Figure 4.

Examples of evidence for mechanisms that have caused domain gains. (a) An example of a domain gain mediated by retroposition. TreeFam family TF352220 contains genes with a transposase domain (PF01359). The primate transcripts in this family have been extended at their amino terminus with the pre-SET and SET domains. The representative transcript for this gain event is SETMAR-201 (ENST00000307483; left-hand side). Both gained domains have a significant hit in the gene SUV39H1 (ENSG00000101945; right-hand side) - the Set domains of the donor and recipient proteins share 41% identity. Previously, it has been reported that the chimeric gene originated in primates by insertion of the transposase domain (PF01359, with mutated active site and no transposase activity) in the gene that contained the pre-SET and SET domains [21]. Here we propose that the evolution of this gene involved two crucial steps: retroposition of the sequence coding for the pre-SET and SET domains and the already described insertion of the MAR transposase region [21]. The SET domain has lost the introns present in the original sequence and the pre-SET domain has an intron containing repeat elements in a position not present in the original domain, suggesting it was inserted later on. The likely evolutionary scenario here includes duplication of pre-SET and SET domains through retroposition, insertion of the transposase domain and subsequent joining of these domains. The SETMAR gene is in the intron of another gene (SUMF1), which is on the opposite strand, so it might be that SETMAR is using the other gene's regulatory regions for its transcription. The top of the figure shows the genomic positions of depicted genes. Arrowheads on the lines that represent chromosomal sequences indicate whether the transcripts are coded by the forward or reverse strand. Transcripts are always shown in the 5' to 3' orientation and proteins in the amino- to carboxy-terminal orientation. Exon projections and intron phases are also shown on the protein level. Pfam domains are illustrated as colored boxes. Figure 4b and Additional file 8 use the same conventions. (b) An example of a domain gain by gene duplication followed by exon joining. TreeFam family TF314963 contains genes with a lactate/malate dehydrogenase domain where one branch with vertebrate genes has gained the additional UEV domain. Homologues, both orthologues and paralogues, without the gained domains are present in a number of animal genomes. A representative transcript with the gained domain is UEVLD-205 (ENST00000396197; left-hand side). The UEV domain in that transcript is 56% identical to the UEV domain in the transcript TSG101-201 (ENST00000251968), which belongs to the neighboring gene TSG101, and the two transcripts also have introns with identical phases in the same positions. The likely scenario is that after the gene coding for the TSG101-201 transcript was duplicated, its exons were joined with those of the UEVLD-205 ancestor and the two genes have been fused.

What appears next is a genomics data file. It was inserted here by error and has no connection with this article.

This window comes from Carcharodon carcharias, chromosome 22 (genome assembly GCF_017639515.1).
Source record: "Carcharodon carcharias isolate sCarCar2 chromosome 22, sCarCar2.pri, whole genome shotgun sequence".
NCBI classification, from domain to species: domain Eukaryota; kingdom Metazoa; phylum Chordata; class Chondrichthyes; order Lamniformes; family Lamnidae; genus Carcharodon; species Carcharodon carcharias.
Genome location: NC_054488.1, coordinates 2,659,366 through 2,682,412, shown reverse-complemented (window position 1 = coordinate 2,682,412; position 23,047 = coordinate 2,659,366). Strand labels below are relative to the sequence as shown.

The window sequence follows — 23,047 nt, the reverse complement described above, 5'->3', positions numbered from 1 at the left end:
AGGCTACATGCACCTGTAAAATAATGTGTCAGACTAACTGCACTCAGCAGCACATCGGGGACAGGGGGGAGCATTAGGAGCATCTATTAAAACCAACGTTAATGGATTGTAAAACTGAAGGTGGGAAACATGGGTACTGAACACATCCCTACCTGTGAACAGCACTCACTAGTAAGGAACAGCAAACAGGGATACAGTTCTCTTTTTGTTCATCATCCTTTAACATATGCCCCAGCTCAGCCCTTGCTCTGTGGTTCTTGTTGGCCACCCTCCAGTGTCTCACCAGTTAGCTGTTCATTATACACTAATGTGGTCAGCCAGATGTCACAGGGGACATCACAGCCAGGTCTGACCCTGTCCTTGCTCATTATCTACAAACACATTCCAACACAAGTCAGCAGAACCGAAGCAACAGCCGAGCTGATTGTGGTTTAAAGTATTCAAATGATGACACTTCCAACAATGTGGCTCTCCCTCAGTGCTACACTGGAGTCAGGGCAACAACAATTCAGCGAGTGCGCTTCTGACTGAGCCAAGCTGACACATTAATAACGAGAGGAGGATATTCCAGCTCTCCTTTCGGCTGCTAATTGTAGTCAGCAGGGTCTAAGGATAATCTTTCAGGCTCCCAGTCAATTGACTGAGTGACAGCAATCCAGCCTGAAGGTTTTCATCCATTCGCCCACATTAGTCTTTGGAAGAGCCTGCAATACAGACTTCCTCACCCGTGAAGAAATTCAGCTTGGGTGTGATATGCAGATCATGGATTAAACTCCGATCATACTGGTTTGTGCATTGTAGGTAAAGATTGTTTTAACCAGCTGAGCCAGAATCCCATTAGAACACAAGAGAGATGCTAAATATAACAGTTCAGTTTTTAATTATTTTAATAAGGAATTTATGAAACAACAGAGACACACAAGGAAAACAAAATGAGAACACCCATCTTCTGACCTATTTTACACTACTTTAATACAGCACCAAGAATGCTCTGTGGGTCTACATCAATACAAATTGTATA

Buljan et al. Genome Biology 2010 11:R74   doi:10.1186/gb-2010-11-7-r74
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